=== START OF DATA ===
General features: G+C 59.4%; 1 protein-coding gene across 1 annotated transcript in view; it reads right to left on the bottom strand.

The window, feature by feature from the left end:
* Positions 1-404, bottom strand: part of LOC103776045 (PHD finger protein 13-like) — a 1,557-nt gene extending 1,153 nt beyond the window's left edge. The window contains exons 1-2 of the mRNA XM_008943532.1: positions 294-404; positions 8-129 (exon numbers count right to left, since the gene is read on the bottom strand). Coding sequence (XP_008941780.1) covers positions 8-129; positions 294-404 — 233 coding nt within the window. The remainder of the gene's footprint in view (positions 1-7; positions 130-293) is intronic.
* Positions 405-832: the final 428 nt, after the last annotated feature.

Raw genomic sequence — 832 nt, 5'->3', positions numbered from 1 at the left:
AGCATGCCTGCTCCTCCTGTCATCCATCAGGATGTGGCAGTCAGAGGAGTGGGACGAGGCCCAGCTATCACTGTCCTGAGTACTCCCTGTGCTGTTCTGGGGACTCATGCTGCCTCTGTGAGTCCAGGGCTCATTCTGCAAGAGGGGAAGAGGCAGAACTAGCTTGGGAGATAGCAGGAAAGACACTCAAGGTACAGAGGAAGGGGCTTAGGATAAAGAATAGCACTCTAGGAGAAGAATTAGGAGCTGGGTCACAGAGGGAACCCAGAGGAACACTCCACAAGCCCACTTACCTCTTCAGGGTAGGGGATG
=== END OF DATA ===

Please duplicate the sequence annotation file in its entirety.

General features: G+C 59.4%; 1 protein-coding gene across 1 annotated transcript in view; it reads right to left on the bottom strand.

The window, feature by feature from the left end:
* Positions 1-404, bottom strand: part of LOC103776045 (PHD finger protein 13-like) — a 1,557-nt gene extending 1,153 nt beyond the window's left edge. The window contains exons 1-2 of the mRNA XM_008943532.1: positions 294-404; positions 8-129 (exon numbers count right to left, since the gene is read on the bottom strand). Coding sequence (XP_008941780.1) covers positions 8-129; positions 294-404 — 233 coding nt within the window. The remainder of the gene's footprint in view (positions 1-7; positions 130-293) is intronic.
* Positions 405-832: the final 428 nt, after the last annotated feature.

Raw genomic sequence — 832 nt, 5'->3', positions numbered from 1 at the left:
AGCATGCCTGCTCCTCCTGTCATCCATCAGGATGTGGCAGTCAGAGGAGTGGGACGAGGCCCAGCTATCACTGTCCTGAGTACTCCCTGTGCTGTTCTGGGGACTCATGCTGCCTCTGTGAGTCCAGGGCTCATTCTGCAAGAGGGGAAGAGGCAGAACTAGCTTGGGAGATAGCAGGAAAGACACTCAAGGTACAGAGGAAGGGGCTTAGGATAAAGAATAGCACTCTAGGAGAAGAATTAGGAGCTGGGTCACAGAGGGAACCCAGAGGAACACTCCACAAGCCCACTTACCTCTTCAGGGTAGGGGATG